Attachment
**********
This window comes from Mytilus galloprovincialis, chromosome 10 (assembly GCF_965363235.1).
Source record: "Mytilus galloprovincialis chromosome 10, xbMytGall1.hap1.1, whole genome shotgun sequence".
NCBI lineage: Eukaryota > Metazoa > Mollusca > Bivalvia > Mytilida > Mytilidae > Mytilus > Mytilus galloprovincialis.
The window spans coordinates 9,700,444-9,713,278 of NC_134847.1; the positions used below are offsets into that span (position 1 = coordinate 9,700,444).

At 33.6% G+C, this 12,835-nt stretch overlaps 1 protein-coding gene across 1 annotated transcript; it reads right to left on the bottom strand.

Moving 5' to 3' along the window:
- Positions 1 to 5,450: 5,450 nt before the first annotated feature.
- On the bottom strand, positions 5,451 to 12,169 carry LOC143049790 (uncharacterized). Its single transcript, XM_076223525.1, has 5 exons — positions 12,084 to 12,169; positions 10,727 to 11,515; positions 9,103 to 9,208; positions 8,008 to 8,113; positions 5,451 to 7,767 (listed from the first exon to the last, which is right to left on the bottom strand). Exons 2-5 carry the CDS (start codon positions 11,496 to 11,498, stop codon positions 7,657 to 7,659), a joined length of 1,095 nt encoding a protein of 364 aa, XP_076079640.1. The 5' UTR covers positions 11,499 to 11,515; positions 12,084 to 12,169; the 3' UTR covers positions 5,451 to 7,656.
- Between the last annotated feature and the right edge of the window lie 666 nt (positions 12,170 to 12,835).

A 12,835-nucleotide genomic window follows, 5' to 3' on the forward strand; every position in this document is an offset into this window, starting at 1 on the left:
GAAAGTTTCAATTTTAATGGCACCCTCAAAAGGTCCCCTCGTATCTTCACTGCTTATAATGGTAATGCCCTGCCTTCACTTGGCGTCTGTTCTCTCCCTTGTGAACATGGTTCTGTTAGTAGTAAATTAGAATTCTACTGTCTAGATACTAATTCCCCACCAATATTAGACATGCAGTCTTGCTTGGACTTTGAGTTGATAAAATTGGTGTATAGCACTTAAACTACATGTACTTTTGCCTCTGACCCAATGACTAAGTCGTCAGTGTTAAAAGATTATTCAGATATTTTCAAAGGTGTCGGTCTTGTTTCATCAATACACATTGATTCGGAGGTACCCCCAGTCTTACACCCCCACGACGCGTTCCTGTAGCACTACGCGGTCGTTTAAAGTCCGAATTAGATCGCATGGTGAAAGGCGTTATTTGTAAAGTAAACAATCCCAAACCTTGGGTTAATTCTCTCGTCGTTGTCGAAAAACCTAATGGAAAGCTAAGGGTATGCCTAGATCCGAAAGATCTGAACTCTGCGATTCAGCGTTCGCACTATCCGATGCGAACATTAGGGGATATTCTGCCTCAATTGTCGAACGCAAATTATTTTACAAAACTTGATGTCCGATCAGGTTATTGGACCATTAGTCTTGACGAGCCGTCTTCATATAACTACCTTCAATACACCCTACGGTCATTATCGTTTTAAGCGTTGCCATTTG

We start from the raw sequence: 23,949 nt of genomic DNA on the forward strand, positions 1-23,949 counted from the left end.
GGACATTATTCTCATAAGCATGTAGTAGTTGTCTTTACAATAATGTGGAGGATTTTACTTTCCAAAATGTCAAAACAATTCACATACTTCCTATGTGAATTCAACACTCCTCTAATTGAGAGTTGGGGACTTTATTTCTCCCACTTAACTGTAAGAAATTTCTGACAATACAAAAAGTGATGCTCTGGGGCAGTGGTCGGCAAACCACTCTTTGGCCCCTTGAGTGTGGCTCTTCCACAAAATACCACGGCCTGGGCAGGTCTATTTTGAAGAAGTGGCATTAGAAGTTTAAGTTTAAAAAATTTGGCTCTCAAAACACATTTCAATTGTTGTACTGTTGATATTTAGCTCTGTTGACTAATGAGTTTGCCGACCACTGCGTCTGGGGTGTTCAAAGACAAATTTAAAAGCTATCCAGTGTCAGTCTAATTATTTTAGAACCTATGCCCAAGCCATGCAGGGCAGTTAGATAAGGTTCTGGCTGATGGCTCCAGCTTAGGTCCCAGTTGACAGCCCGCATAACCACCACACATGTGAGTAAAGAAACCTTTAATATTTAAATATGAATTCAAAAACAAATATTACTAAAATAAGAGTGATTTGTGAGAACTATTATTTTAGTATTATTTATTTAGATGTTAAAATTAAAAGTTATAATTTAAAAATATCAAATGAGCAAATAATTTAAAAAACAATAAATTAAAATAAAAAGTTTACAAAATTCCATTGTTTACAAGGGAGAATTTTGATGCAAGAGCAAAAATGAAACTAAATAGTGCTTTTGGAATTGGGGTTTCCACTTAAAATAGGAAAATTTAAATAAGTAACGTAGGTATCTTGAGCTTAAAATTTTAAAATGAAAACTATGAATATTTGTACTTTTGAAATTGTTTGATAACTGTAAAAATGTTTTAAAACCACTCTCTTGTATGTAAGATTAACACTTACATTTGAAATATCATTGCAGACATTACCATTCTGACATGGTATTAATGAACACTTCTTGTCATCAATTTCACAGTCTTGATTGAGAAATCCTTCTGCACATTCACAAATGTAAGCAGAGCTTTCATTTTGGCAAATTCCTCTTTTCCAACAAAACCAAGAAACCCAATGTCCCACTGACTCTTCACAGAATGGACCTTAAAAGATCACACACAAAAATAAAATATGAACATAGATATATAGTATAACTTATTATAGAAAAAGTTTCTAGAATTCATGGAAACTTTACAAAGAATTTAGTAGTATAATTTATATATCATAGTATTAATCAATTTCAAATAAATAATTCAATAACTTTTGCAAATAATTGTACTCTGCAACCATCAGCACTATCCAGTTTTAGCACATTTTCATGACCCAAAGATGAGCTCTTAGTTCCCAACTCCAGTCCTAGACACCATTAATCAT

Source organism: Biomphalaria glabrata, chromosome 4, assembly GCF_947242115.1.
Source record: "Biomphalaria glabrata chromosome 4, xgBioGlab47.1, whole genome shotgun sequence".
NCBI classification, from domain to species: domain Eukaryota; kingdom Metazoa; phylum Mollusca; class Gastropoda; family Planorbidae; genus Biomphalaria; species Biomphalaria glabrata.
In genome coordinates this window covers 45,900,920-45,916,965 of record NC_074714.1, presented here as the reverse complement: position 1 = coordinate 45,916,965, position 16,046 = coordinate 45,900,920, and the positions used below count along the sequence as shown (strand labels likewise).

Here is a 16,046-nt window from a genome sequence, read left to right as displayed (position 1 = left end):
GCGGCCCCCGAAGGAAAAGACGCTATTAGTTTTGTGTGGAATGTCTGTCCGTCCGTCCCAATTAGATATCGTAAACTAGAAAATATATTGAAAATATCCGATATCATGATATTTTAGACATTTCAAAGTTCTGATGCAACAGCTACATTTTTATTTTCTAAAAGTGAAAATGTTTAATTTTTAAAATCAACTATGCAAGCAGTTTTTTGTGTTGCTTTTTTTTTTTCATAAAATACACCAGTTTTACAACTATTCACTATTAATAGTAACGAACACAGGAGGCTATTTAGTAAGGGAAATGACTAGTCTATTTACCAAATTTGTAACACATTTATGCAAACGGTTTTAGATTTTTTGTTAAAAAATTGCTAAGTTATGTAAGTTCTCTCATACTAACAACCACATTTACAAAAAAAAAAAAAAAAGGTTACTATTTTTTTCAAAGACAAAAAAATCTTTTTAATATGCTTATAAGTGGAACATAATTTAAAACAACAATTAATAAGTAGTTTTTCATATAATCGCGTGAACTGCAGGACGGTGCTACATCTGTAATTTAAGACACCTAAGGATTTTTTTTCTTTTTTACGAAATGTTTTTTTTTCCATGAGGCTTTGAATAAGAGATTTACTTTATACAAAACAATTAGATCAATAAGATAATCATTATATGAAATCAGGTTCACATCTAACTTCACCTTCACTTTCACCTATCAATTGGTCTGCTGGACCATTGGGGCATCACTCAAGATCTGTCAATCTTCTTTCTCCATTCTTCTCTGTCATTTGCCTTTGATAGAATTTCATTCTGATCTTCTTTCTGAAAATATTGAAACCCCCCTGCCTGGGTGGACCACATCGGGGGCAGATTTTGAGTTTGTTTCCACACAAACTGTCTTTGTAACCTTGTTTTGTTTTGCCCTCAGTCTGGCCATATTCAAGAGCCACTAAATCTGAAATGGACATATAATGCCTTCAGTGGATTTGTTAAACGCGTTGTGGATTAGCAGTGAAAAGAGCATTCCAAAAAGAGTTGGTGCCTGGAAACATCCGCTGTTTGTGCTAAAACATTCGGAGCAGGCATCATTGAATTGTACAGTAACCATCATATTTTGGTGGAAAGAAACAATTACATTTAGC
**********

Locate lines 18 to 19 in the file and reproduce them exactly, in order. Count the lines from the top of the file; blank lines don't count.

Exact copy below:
Here is a 16,046-nt window from a genome sequence, read left to right as displayed (position 1 = left end):
GCGGCCCCCGAAGGAAAAGACGCTATTAGTTTTGTGTGGAATGTCTGTCCGTCCGTCCCAATTAGATATCGTAAACTAGAAAATATATTGAAAATATCCGATATCATGATATTTTAGACATTTCAAAGTTCTGATGCAACAGCTACATTTTTATTTTCTAAAAGTGAAAATGTTTAATTTTTAAAATCAACTATGCAAGCAGTTTTTTGTGTTGCTTTTTTTTTTTCATAAAATACACCAGTTTTACAACTATTCACTATTAATAGTAACGAACACAGGAGGCTATTTAGTAAGGGAAATGACTAGTCTATTTACCAAATTTGTAACACATTTATGCAAACGGTTTTAGATTTTTTGTTAAAAAATTGCTAAGTTATGTAAGTTCTCTCATACTAACAACCACATTTACAAAAAAAAAAAAAAAAGGTTACTATTTTTTTCAAAGACAAAAAAATCTTTTTAATATGCTTATAAGTGGAACATAATTTAAAACAACAATTAATAAGTAGTTTTTCATATAATCGCGTGAACTGCAGGACGGTGCTACATCTGTAATTTAAGACACCTAAGGATTTTTTTTCTTTTTTACGAAATGTTTTTTTTTCCATGAGGCTTTGAATAAGAGATTTACTTTATACAAAACAATTAGATCAATAAGATAATCATTATATGAAATCAGGTTCACATCTAACTTCACCTTCACTTTCACCTATCAATTGGTCTGCTGGACCATTGGGGCATCACTCAAGATCTGTCAATCTTCTTTCTCCATTCTTCTCTGTCATTTGCCTTTGATAGAATTTCATTCTGATCTTCTTTCTGAAAATATTGAAACCCCCCTGCCTGGGTGGACCACATCGGGGGCAGATTTTGAGTTTGTTTCCACACAAACTGTCTTTGTAACCTTGTTTTGTTTTGCCCTCAGTCTGGCCATATTCAAGAGCCACTAAATCTGAAATGGACATATAATGCCTTCAGTGGATTTGTTAAACGCGTTGTGGATTAGCAGTGAAAAGAGCATTCCAAAAAGAGTTGGTGCCTGGAAACATCCGCTGTTTGTGCTAAAACATTCGGAGCAGGCATCATTGAATTGTACAGTAACCATCATATTTTGGTGGAAAGAAACAATTACATTTAGC